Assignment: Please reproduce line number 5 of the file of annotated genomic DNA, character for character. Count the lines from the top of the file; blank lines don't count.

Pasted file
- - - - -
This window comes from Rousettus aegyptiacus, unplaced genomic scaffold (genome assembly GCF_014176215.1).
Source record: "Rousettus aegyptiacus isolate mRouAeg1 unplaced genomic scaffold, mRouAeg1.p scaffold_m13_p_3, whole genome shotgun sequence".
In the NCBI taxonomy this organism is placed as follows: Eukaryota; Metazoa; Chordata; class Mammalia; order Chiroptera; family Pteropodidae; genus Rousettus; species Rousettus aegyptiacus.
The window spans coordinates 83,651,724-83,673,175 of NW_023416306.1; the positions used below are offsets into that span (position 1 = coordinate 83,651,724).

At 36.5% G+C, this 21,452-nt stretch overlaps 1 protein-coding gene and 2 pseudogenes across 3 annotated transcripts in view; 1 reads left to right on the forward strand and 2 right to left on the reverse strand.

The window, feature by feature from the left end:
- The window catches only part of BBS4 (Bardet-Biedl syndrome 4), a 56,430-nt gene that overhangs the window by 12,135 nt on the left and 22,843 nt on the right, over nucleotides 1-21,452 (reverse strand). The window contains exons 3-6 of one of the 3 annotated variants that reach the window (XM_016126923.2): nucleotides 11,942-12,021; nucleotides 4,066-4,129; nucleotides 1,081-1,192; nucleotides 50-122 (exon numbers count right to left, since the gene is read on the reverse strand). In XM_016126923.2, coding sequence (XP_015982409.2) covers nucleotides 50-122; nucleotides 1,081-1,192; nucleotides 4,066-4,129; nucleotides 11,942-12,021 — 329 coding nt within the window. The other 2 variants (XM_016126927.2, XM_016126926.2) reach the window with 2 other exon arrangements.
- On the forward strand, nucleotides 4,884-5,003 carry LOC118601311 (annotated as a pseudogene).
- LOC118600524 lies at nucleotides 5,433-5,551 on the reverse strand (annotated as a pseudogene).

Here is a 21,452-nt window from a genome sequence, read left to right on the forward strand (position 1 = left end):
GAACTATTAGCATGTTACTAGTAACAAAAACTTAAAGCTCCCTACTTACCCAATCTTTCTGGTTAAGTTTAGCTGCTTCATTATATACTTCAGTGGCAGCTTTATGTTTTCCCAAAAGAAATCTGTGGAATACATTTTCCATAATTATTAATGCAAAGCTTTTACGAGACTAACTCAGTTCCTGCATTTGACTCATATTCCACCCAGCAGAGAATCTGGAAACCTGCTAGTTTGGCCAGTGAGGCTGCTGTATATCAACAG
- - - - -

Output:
At 36.5% G+C, this 21,452-nt stretch overlaps 1 protein-coding gene and 2 pseudogenes across 3 annotated transcripts in view; 1 reads left to right on the forward strand and 2 right to left on the reverse strand.